Tomorrow marks 4 years of living with Type 1 Diabetes. On the 25th February 2013 at around 10:30 am I received the phone call that was to change almost every aspect of my life. One phone call and my life has never been the same since.
At the time the news was shattering. I couldn’t comprehend how I was going to cope, how I would handle adjusting my doses for meals, keeping track of blood sugar levels, taking part in sports and injecting myself in public. But 4 years on I can reflect back on what has happened, and see where the real challenges lie.
The weight loss began at the tail end of 2012. It was welcome at first, but then became a little perplexing. I had an appetite like you wouldn’t believe and I craved sweet and sugary treats far more than usual, but still I lost weight.
I noticed the thirst next. I have never been a fan of drinking water, I tend to prefer diluting juice, and I can’t stand fizzy water. However, I was on a course with my work in London for a week and was downing the water like never before. Once the still water had run out I would move on to the sparkling, finishing that bottle too. My thirst was unquenchable.
And what goes hand in hand with drinking a lot? I was visiting the bathroom more times than I care to remember! I would wake in the night to have a drink and visit the loo at least twice.
Finally, on top of all of that, I was exhausted. I couldn’t keep my eyes open. Falling asleep on the sofa became the norm, my work was suffering and I was taking frequent naps at the weekend.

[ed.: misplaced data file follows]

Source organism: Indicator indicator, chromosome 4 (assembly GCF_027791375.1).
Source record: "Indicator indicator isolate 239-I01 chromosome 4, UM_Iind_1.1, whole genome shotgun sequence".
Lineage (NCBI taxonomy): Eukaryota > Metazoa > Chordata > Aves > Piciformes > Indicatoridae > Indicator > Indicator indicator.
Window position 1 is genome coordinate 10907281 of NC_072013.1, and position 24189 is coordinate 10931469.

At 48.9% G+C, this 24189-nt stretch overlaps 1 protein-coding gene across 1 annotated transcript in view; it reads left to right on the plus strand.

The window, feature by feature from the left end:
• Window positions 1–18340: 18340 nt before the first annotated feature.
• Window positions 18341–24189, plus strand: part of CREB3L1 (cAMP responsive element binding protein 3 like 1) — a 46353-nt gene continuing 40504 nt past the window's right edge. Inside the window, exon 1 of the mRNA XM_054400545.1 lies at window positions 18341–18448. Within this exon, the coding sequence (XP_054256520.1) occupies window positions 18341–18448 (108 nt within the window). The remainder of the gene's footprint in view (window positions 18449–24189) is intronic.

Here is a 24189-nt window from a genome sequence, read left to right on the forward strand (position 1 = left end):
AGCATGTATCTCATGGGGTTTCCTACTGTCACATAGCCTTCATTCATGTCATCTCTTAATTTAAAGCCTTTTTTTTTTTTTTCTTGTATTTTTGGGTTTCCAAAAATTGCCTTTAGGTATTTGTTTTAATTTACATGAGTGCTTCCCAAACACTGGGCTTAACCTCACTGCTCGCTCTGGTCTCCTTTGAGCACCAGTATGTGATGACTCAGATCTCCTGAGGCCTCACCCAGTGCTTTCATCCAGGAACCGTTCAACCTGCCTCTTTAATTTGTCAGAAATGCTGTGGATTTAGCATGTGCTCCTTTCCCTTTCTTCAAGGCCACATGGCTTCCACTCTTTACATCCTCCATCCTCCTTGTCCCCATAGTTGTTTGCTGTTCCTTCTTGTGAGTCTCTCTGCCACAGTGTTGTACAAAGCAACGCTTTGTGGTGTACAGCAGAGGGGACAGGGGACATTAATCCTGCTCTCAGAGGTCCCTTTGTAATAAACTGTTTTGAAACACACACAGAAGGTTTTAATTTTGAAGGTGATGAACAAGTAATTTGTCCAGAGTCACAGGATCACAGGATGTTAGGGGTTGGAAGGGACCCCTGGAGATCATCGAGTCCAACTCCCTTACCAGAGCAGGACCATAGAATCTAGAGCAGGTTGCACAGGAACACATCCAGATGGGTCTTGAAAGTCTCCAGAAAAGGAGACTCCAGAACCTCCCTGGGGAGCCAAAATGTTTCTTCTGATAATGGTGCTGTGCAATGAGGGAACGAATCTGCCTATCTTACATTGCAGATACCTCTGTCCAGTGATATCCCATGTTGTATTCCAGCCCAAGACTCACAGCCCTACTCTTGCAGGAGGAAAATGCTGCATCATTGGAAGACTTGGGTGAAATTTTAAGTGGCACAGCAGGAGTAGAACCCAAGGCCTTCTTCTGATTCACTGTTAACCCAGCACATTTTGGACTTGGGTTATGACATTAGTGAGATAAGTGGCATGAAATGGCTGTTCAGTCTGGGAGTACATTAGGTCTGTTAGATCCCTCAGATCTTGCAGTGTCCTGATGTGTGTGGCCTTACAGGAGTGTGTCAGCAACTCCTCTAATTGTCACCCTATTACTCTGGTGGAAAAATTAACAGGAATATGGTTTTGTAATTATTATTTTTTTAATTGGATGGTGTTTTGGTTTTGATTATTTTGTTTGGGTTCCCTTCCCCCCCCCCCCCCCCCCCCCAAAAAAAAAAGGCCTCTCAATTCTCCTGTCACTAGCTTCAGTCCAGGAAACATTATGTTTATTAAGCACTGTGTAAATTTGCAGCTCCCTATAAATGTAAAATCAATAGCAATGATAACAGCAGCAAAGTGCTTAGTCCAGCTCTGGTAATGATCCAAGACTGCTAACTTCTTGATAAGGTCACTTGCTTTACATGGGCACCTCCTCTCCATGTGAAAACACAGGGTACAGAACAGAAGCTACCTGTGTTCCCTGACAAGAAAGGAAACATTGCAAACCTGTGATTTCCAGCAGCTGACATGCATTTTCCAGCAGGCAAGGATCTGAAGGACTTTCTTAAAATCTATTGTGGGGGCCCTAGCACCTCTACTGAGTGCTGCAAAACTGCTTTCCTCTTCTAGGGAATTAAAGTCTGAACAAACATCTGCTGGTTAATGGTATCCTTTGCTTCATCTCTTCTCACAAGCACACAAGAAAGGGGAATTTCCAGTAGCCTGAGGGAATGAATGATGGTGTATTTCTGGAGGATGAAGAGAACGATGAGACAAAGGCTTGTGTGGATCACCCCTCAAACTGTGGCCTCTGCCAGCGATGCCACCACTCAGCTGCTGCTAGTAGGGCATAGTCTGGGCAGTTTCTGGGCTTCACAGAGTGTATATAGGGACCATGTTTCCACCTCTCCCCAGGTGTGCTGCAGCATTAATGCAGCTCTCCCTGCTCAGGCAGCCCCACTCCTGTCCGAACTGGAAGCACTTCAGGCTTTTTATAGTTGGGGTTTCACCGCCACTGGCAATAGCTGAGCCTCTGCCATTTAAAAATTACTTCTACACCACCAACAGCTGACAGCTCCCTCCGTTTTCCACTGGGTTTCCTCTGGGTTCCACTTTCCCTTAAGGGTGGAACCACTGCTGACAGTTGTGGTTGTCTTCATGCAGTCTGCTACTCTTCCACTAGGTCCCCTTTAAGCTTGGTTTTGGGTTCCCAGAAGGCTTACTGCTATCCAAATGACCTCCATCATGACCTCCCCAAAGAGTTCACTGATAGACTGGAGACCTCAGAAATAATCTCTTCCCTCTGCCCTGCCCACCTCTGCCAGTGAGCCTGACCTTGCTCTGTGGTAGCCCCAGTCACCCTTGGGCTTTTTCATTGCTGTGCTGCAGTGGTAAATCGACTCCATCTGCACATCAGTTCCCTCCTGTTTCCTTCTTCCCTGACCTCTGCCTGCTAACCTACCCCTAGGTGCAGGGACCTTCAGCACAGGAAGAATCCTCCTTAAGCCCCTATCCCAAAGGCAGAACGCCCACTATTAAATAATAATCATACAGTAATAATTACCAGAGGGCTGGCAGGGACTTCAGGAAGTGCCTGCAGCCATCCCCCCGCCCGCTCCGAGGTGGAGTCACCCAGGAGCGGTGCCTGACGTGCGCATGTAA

It took me nearly 2 months to visit a GP and admit that maybe something was a bit off. I booked an appointment fulling expecting to be told I was anaemic – it wouldn’t have been the first time. Even the doctor didn’t see the red flags and agreed I was likely anaemic and organised some routine blood tests for the following morning.
It was a further 3 days before I received a diagnosis. It is a miracle I was still walking and talking, never mind going to work.
The rest passed in a blur. I escaped without being admitted to hospital, proving that I could test my blood sugars and inject myself. With the promise of a phone call from a nurse the next day I set off home to work out what to do. We haven’t looked back since.
Just like that it has become a part of my life. Never one to settle for less than the best, I have fought every day to maintain the tightest control of my blood sugars that I can. I’m not claiming I’m perfect – in fact I’m far from it. But I can try.
I started carbohydrate counting almost immediately. Despite what many believe, diabetes isn’t about restricting the carbohydrates that you have, but it is important to know what you are putting into your body.
My insulin doses are extremely low, and I have benefitted so much from being on an insulin pump. I was given it in June 2014 and noticed the effects almost immediately. It definitely isn’t the path for every one, but it has given me back my freedom in so many respects.
On the other hand, I am permanently tethered to an item, 24 hours a day. It gets caught on cupboards. There’s nowhere to put it when I’m on the beach. It’s visible – front and centre. If I detach it to go swimming or having a bath I am always watching the clock for how long it has been off for.
You can’t mentally switch off from Type 1 Diabetes. Before I give Piglet his dinner I often automatically think “Oh wait, what is his blood glucose?” and then remember that it doesn’t matter, it doesn’t affect him. And I hope that it never will.
4 years have passed. I still celebrate the day, of sorts, as I don’t like to let it go by unnoticed. It may seem unusual to acknowledge a horrible memory, but it is our way to turning it positive.
Plus – do you really want to turn down an opportunity for cake?
Why not join our Facebook Group which is hub for women with all different types of diabetes. It is a safe place to ask questions, share knowledge and be open about how you are coping.
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